Beyond Suburbia: Rethinking the Landscape of Contemporary UI Design
As a space for continual exploration, User Interface (UI) design sits at the boundaries of User Experience (UX) design and digital usability. While this platform continues to evolve, the values of expectation continue to encourage adaptation—and in this case—survival for conceptual representation. The roles of speed, accessibility, convenience intersected with conceptual representation in responsive, contemporary landscapes will be mapped and discussed.
The takeaway of the session is a call to challenge the norms of UI design, to break away from the suburbia of cookie-cutter online spaces based upon templates for final solutions. Attendees will leave reconsidering the current affordances of UI design, and how we, as creators, educators, and users, can work toward a more balanced web for academic instruction.
The contemporary landscape of the web is captured within a multitude of platforms defined by various contexts, creating a diverse set of roles for end-users. While devices spoil users with endless accessibility, speed, and convenience, one component of past importance now occupies a position of inferiority—the concept.
In the early years of the web, technology lacked the support to give digital pioneers a more lucrative platform for variation and experimentation. As time progressed, these roles have reversed, technology now outweighs the need for conceptual clarity. As Responsive Web Design (RWD) continues to define and shape the web, the importance of conceptual representation has taken a backseat. How can conceptual experiences live in a responsive world?
The emergence of template-based website solutions, such as Squarespace, Wix, and Weebly, advocate for a do-it-yourself approach for novice business owners, ultimately devaluing RWD's capabilities. Within this norm of templated web design, responsive sites have been accustomed to serve as defaults, in which a typical site for a healthcare provider can also share the same structural format as a retail site, and so forth. A copycat representation of parallax effects surrounded by equally set horizontal rows framed within an exaggerated vertical-based design has become the default experience and expectation. Due to the popularity of preconceived frameworks, the construction of repetitive and robotic digital assemblage becomes standard practice. A suburbia of non-conceptual digital interfaces has emerged.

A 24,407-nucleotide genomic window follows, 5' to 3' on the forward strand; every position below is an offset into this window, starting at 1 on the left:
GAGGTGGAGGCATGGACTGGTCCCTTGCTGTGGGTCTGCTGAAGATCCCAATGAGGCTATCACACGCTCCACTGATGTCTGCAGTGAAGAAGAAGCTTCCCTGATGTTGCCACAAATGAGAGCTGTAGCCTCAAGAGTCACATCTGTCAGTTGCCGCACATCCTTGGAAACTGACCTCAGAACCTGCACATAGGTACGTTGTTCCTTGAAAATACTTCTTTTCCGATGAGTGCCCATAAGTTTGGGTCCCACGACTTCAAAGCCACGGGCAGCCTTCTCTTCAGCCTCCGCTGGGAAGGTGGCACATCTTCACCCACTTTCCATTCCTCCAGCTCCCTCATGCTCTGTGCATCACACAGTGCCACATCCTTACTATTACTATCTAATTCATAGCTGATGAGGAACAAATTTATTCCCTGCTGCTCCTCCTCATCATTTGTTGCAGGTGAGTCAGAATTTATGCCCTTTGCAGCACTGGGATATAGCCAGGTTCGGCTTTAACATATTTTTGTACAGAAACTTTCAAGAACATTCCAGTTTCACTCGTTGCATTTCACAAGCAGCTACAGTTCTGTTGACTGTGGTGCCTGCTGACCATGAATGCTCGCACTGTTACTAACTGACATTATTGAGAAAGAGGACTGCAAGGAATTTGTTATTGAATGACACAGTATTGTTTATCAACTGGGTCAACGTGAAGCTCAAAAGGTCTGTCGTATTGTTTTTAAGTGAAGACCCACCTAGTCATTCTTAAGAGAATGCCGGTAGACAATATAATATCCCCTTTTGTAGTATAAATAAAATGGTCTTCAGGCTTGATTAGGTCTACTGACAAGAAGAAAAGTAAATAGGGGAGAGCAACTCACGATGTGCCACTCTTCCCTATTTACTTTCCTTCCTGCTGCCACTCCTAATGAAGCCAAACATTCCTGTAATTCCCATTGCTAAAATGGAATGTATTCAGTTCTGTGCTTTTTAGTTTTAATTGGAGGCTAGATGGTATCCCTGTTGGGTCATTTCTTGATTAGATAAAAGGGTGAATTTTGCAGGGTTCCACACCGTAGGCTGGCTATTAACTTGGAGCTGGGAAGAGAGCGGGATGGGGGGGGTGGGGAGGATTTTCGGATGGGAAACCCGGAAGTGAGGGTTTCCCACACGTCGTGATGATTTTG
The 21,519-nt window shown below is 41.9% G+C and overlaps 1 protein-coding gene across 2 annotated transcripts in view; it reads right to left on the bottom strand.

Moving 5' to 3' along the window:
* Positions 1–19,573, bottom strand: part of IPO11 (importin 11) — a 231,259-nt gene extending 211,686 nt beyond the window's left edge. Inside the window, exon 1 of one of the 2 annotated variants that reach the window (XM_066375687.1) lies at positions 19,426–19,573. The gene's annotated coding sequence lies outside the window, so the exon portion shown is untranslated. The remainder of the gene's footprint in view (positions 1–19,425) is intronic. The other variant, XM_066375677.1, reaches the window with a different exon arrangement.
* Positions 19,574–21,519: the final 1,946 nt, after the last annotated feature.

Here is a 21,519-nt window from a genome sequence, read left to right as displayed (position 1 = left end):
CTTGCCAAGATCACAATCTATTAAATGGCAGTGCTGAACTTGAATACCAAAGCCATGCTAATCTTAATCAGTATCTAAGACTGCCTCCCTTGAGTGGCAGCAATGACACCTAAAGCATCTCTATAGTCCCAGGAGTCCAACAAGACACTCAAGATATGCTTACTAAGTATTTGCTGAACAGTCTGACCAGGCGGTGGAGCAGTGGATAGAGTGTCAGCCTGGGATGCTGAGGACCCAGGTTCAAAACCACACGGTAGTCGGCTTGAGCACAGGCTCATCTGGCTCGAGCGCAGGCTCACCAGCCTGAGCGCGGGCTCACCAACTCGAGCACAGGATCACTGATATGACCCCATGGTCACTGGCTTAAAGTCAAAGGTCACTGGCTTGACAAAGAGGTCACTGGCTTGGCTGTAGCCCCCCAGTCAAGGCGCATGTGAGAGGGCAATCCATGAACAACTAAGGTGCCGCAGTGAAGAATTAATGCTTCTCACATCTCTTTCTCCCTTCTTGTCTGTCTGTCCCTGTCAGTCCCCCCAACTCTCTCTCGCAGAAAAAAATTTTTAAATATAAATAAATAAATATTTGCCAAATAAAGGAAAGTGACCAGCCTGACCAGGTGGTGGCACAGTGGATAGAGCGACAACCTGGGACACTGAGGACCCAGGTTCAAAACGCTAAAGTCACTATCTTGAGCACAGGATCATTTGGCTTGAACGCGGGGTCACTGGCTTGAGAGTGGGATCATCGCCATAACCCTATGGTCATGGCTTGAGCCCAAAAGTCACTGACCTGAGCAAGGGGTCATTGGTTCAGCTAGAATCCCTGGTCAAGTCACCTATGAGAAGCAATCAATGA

This problematic mindset has created contemporary, yet repetitive, safe havens of User Interface (UI) designs within the public domain and also within the classroom environment. As a design educator teaching User Experience (UX) and UI, it is common to see design students approach their compositional goals with this imitation assemblage in mind. To combat this, I have challenged design students to address their solutions with the importance of concept in mind, including components of narrative and storytelling derived from extensive research. Pedagogical premises and methods from this integration will be discussed, as well as displaying visual results from upper-division UX/UI courses that have embraced this practice.
As digital spaces continue to evolve, designers should strive to break away from these contrived landscapes, allowing UI designs to be unique to the concept and context of one's display. Let's build beyond suburbia, toward redefining a more balanced web, one free from reliance on templates and prebuilt systems. Users, as a consequence, are sacrificing concept for speed, accessibility, and convenience—all of which are extremely important, yet continue to frame this topic within an area of conventional expectation—an opposition to the web's unique capabilities in crafting contemporary online experiences.